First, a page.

[The Twelve] went out and preached that people should repent.

Mark 6:12

In Chapter 6, Mark presents us with an interesting juxtaposition of events in the earthly ministry of Jesus.

He begins with the account of the people in Jesus’ home town ‘taking offence’ at the local carpenter in an ordinary family with ‘ordinary’ siblings, acting as if he was some special ‘Messianic’ type figure (1-6).

Next he tells us  about Jesus’ sending The Twelve out on an urgent mission to declare, by word and deed, the coming of the Kingdom of God and the need therefore for all people to REPENT (7-13).

We then hear of how his cousin, John the Baptist, had been imprisoned and beheaded for doing this very thing and upsetting the ‘illegitimate’ wife of King Herod (14-29).

Next comes the account of how Jesus was sensitive to the disciples’ need for spiritual rest and renewal after the emotional drain of their mission, and of how this ‘time-out’ was unceremoniously interrupted by a curious but hungry multitude, bringing out Jesus’ characteristic compassion and practical concern for people in need (30-44).

The chapter closes with the demonstration of Jesus’ absolute control over the physical universe (including Archimedes’ Principle and the weather generally!) and his power (and willingness) to heal all manner of sickness and disease (45-56).

Looking at the ‘big picture’ as a whole, we see a loving, compassionate Saviour motivated by practical concern for the needy, and wanting to demonstrate all the positive and comforting aspects of the Gospel he brings, but who also sees the importance of the imperative to REPENT.  We take hold of all the joys and blessings of his Gospel by putting our faith and trust in him, but we cannot, and will not, take hold of all this without first realising that we are helpless sinners in need of a Saviour, and who therefore come to him with humble REPENTANT hearts.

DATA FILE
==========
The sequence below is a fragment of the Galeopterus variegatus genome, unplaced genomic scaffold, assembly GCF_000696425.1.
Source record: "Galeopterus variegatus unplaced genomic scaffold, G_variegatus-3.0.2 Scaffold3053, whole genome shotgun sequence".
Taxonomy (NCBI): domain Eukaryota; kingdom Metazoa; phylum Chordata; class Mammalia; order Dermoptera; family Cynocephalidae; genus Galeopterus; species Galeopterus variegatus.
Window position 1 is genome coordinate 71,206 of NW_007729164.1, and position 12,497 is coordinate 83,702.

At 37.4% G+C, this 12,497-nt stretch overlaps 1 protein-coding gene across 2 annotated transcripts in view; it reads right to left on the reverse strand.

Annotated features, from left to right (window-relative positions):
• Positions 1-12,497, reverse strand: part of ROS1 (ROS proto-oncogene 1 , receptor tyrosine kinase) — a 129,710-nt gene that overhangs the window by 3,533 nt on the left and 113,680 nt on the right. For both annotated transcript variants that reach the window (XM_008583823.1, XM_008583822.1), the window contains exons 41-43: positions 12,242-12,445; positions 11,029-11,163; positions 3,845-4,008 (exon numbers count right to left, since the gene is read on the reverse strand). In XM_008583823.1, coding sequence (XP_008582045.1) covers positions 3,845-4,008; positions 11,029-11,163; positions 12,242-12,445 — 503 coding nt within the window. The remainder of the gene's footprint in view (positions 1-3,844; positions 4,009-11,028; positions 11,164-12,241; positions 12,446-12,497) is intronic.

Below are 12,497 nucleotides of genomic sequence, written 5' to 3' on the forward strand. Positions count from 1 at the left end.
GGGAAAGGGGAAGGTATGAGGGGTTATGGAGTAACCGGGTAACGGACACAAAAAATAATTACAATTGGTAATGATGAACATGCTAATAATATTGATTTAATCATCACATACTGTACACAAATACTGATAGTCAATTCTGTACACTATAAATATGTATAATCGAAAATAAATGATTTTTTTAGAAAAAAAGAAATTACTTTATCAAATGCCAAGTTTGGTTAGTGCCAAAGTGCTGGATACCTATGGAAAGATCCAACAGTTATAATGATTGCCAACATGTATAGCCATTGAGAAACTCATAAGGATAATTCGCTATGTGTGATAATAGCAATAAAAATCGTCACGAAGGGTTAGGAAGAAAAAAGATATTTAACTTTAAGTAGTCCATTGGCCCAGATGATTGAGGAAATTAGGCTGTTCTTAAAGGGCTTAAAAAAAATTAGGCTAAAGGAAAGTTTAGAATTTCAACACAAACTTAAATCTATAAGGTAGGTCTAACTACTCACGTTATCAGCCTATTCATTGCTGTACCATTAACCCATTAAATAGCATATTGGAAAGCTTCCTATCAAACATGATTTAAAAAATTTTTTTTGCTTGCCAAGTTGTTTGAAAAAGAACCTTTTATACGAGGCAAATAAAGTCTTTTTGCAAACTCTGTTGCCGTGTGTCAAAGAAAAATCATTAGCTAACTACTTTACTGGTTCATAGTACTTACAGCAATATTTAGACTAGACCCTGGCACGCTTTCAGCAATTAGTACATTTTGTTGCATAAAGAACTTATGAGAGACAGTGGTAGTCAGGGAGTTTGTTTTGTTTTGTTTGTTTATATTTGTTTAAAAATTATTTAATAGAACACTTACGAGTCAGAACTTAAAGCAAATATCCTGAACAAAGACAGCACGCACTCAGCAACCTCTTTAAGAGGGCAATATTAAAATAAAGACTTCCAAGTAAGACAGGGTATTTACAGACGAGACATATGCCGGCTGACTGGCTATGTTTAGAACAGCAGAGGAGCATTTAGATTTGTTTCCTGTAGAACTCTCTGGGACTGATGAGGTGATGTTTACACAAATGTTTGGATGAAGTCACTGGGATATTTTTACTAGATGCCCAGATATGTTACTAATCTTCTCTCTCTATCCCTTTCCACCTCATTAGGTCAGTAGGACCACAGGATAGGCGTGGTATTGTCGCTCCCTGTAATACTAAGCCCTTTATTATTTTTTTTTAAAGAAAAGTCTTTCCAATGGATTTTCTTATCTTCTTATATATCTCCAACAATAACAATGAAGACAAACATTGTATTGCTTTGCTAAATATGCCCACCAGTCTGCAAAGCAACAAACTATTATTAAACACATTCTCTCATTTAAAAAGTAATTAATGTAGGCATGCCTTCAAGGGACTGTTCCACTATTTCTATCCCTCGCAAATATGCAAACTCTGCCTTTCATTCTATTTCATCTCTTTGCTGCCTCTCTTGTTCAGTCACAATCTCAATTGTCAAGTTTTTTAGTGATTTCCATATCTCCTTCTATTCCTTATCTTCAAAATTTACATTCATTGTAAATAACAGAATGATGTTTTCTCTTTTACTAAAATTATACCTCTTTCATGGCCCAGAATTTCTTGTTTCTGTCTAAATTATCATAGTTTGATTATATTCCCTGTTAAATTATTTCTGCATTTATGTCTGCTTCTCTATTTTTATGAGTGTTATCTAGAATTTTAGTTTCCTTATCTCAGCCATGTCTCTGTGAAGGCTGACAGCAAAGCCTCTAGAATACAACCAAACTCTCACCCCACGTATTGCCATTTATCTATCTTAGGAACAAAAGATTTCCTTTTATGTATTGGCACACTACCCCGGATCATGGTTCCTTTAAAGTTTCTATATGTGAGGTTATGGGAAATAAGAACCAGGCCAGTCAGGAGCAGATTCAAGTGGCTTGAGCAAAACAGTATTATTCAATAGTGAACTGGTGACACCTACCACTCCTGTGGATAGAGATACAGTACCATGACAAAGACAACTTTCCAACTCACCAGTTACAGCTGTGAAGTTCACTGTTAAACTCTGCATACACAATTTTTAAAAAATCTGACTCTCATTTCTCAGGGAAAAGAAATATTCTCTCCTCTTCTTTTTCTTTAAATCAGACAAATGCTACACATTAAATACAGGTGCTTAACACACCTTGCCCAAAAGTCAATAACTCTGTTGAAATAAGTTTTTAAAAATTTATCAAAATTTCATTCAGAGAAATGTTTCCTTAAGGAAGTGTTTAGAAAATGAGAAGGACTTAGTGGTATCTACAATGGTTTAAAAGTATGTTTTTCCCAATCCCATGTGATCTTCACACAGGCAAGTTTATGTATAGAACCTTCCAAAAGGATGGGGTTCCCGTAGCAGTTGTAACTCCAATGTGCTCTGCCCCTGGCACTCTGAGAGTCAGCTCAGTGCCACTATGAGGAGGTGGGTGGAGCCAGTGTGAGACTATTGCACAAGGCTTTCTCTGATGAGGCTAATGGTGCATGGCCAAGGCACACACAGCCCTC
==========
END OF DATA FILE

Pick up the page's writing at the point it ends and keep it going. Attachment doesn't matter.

Hard as it might be, as it was for John the Baptist, let us not be intimidated by our prevailing culture and let us “go out and preach that people should REPENT”!

“Why is light given to those in misery, and life to the bitter of soul, to those who long for death that does not come, who search for it more than for hidden treasure, who are filled with gladness and rejoice when they reach the grave?”

Job 3:20-22

Job was deep in the night-time of his suffering. He had come through the gut-wrenching anguish of losing his possessions, his children, even the empathy, support and encouragement of his wife – all this without blaming God or questioning his providence, his sovereign right to send trouble as well as blessing (2:10).  But now, continued intense physical pain and discomfort was starting to take its toll, and Satan’s boast before God (2:4-5) was looking like it was gaining some traction.

Throughout this chapter, Job is calling down a curse on the day on which he was born!  His cries of pain, and the ‘logic’ of his argument from a purely human perspective, might help us to understand WHY there is such a strong push for legalising euthanasia today.  But, regardless of this, there is no future in refusing to submit to the higher wisdom of God’s revealed truth about the value of every human life, and the requirement to leave the end-of-life decision in HIS sovereign hands (Deuteronomy 32:39; 1 Samuel 2:6; Psalm 68:20).  Job is not the only hero of faith and trust in God to travel this dark road of doubt and perplexity.  The psalms, including many of David’s, are full of such emotional struggling.  Psalm 88 stands out especially among them because, unlike all the others, it even concludes with a hopeless cry of despair: “You have taken my companions and loved ones from me; the darkness is my closest friend.”  There is no ‘rejoicing in the morning after a night of weeping’ as in Psalm 30:5!

Now, we know that the ‘morning of rejoicing’ did come for Job in the end, but, as in Psalm 88, that is not even on his radar at this point in his journey.  Jeremiah had a similar struggle (Jeremiah  20:14-18).  These real life experiences in Scripture of people whom God loved and cared for give us permission to feel abandoned and to be overwhelmed by all the other emotions that are part of the same package!  They help us to some small extent to appreciate the depth of passion behind Jesus’ cry of dereliction from the cross: “My God, my God, why have you forsaken me?” (Mark 15:34).